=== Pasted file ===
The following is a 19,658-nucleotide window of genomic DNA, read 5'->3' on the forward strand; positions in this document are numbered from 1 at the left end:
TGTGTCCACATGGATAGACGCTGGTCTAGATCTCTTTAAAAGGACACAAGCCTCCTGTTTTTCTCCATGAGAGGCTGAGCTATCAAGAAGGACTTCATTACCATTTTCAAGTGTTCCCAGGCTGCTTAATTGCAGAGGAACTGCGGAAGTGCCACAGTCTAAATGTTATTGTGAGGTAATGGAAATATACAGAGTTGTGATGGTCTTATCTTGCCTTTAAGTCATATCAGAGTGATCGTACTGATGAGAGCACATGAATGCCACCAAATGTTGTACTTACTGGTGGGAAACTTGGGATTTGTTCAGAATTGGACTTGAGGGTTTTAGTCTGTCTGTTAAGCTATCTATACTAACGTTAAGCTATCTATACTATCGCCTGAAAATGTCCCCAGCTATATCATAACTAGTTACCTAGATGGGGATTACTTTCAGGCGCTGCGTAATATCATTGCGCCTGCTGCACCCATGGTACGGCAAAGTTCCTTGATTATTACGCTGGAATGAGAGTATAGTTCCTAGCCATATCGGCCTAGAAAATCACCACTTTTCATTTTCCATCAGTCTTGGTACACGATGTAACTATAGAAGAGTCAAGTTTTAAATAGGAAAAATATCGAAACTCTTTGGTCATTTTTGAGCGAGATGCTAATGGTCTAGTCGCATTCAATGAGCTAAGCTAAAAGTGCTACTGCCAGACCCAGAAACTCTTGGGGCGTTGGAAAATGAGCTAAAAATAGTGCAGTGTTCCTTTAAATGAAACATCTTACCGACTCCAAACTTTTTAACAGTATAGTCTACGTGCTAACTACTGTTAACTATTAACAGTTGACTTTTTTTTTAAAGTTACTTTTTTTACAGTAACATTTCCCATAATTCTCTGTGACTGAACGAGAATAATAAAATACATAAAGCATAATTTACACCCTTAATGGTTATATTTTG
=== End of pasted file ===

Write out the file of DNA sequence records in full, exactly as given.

The following is a 19,658-nucleotide window of genomic DNA, read 5'->3' on the forward strand; positions in this document are numbered from 1 at the left end:
TGTGTCCACATGGATAGACGCTGGTCTAGATCTCTTTAAAAGGACACAAGCCTCCTGTTTTTCTCCATGAGAGGCTGAGCTATCAAGAAGGACTTCATTACCATTTTCAAGTGTTCCCAGGCTGCTTAATTGCAGAGGAACTGCGGAAGTGCCACAGTCTAAATGTTATTGTGAGGTAATGGAAATATACAGAGTTGTGATGGTCTTATCTTGCCTTTAAGTCATATCAGAGTGATCGTACTGATGAGAGCACATGAATGCCACCAAATGTTGTACTTACTGGTGGGAAACTTGGGATTTGTTCAGAATTGGACTTGAGGGTTTTAGTCTGTCTGTTAAGCTATCTATACTAACGTTAAGCTATCTATACTATCGCCTGAAAATGTCCCCAGCTATATCATAACTAGTTACCTAGATGGGGATTACTTTCAGGCGCTGCGTAATATCATTGCGCCTGCTGCACCCATGGTACGGCAAAGTTCCTTGATTATTACGCTGGAATGAGAGTATAGTTCCTAGCCATATCGGCCTAGAAAATCACCACTTTTCATTTTCCATCAGTCTTGGTACACGATGTAACTATAGAAGAGTCAAGTTTTAAATAGGAAAAATATCGAAACTCTTTGGTCATTTTTGAGCGAGATGCTAATGGTCTAGTCGCATTCAATGAGCTAAGCTAAAAGTGCTACTGCCAGACCCAGAAACTCTTGGGGCGTTGGAAAATGAGCTAAAAATAGTGCAGTGTTCCTTTAAATGAAACATCTTACCGACTCCAAACTTTTTAACAGTATAGTCTACGTGCTAACTACTGTTAACTATTAACAGTTGACTTTTTTTTTAAAGTTACTTTTTTTACAGTAACATTTCCCATAATTCTCTGTGACTGAACGAGAATAATAAAATACATAAAGCATAATTTACACCCTTAATGGTTATATTTTG